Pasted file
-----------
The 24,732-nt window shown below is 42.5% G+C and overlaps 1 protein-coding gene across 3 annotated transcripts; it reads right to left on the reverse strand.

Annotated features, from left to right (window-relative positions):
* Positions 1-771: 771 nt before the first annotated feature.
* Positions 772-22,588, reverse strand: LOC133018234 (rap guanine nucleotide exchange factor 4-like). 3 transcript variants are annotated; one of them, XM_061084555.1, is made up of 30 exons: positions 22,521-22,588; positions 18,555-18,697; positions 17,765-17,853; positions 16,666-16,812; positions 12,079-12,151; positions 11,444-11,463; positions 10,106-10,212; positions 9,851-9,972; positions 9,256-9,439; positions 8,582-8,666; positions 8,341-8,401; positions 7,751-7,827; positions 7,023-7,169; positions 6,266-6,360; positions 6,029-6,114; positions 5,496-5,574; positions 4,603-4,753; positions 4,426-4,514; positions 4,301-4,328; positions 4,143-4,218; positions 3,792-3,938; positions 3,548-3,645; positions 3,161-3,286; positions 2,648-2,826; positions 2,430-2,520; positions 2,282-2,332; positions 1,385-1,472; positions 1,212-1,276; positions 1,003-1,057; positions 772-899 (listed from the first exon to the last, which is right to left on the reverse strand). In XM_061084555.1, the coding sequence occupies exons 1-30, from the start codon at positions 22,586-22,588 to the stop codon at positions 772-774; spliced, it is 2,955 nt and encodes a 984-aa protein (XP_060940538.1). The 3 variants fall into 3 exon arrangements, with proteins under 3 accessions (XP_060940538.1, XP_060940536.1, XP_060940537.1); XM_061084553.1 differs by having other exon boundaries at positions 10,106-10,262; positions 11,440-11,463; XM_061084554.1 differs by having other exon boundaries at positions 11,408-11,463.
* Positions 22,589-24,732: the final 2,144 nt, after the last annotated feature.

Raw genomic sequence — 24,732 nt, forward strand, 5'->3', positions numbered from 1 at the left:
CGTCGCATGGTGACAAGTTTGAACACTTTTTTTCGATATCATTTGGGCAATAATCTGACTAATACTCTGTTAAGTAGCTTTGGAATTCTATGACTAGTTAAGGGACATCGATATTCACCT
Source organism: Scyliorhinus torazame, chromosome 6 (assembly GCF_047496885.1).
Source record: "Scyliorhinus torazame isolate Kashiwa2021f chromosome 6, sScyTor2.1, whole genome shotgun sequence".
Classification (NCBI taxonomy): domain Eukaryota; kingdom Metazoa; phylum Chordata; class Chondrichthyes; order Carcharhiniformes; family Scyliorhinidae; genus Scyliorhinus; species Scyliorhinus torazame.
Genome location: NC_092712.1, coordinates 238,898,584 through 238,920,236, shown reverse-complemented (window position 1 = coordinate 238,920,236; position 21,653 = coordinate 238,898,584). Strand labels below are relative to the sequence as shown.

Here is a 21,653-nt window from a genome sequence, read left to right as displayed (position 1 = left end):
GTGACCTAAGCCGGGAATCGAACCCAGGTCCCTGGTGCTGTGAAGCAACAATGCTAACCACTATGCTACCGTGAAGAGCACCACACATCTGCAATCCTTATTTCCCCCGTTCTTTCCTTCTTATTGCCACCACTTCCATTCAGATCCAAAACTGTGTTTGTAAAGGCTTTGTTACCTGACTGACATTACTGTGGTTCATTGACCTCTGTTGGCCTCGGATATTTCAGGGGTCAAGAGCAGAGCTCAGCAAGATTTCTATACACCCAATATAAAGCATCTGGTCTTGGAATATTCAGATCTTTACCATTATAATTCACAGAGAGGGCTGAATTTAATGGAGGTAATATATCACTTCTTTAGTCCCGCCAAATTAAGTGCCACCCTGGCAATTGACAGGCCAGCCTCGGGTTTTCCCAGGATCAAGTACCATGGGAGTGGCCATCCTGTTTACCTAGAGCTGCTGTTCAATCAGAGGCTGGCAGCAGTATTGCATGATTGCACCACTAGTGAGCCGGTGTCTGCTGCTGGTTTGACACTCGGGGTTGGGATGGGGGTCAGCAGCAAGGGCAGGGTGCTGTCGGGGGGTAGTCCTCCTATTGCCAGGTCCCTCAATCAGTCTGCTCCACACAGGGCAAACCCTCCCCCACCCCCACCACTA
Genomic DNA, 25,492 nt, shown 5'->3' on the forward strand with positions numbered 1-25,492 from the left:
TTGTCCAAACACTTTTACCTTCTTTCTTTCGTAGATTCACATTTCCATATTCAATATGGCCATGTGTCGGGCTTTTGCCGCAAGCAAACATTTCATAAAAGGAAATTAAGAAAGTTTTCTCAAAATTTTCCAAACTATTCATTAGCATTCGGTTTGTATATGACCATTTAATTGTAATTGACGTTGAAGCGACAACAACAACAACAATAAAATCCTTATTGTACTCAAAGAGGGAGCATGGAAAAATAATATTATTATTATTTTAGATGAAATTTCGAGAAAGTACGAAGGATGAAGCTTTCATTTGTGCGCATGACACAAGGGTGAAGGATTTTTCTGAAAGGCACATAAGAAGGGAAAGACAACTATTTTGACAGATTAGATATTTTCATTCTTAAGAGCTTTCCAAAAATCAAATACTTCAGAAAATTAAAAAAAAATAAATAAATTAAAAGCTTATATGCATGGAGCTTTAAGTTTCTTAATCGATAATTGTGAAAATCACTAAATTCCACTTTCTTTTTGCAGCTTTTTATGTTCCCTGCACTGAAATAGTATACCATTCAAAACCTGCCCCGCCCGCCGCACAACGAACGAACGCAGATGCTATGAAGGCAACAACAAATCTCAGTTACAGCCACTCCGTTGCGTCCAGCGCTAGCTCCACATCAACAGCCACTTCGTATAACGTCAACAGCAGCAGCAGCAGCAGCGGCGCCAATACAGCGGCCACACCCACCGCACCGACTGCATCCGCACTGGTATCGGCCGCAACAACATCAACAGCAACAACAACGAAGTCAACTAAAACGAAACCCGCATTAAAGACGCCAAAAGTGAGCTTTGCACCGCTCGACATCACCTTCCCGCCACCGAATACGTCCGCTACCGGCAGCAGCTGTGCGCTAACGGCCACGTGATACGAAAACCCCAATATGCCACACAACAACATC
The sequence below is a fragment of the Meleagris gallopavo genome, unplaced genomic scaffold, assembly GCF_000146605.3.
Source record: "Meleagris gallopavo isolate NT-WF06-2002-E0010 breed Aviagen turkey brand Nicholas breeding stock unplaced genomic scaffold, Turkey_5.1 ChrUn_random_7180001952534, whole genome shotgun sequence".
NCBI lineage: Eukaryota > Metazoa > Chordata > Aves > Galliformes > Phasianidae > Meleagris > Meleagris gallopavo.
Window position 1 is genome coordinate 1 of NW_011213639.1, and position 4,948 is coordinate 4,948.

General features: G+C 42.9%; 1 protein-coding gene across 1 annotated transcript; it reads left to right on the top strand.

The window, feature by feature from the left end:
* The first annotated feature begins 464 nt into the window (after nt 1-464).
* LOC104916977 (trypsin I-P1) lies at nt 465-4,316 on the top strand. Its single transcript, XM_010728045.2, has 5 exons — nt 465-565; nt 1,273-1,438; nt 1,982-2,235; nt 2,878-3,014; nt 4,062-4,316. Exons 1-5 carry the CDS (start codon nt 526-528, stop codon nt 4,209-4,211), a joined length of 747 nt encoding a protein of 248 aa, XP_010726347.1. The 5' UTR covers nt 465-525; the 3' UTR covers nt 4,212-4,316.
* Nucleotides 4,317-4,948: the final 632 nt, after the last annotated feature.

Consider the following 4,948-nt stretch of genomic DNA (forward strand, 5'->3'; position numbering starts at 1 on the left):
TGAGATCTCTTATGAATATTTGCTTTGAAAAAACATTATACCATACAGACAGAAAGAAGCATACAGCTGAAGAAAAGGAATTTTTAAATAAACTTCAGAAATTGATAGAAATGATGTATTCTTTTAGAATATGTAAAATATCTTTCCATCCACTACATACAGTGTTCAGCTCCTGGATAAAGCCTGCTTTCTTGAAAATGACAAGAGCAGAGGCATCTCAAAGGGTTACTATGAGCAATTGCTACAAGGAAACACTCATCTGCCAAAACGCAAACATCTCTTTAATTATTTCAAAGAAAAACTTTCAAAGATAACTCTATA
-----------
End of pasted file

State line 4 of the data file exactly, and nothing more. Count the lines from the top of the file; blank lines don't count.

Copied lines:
* Positions 772-22,588, reverse strand: LOC133018234 (rap guanine nucleotide exchange factor 4-like). 3 transcript variants are annotated; one of them, XM_061084555.1, is made up of 30 exons: positions 22,521-22,588; positions 18,555-18,697; positions 17,765-17,853; positions 16,666-16,812; positions 12,079-12,151; positions 11,444-11,463; positions 10,106-10,212; positions 9,851-9,972; positions 9,256-9,439; positions 8,582-8,666; positions 8,341-8,401; positions 7,751-7,827; positions 7,023-7,169; positions 6,266-6,360; positions 6,029-6,114; positions 5,496-5,574; positions 4,603-4,753; positions 4,426-4,514; positions 4,301-4,328; positions 4,143-4,218; positions 3,792-3,938; positions 3,548-3,645; positions 3,161-3,286; positions 2,648-2,826; positions 2,430-2,520; positions 2,282-2,332; positions 1,385-1,472; positions 1,212-1,276; positions 1,003-1,057; positions 772-899 (listed from the first exon to the last, which is right to left on the reverse strand). In XM_061084555.1, the coding sequence occupies exons 1-30, from the start codon at positions 22,586-22,588 to the stop codon at positions 772-774; spliced, it is 2,955 nt and encodes a 984-aa protein (XP_060940538.1). The 3 variants fall into 3 exon arrangements, with proteins under 3 accessions (XP_060940538.1, XP_060940536.1, XP_060940537.1); XM_061084553.1 differs by having other exon boundaries at positions 10,106-10,262; positions 11,440-11,463; XM_061084554.1 differs by having other exon boundaries at positions 11,408-11,463.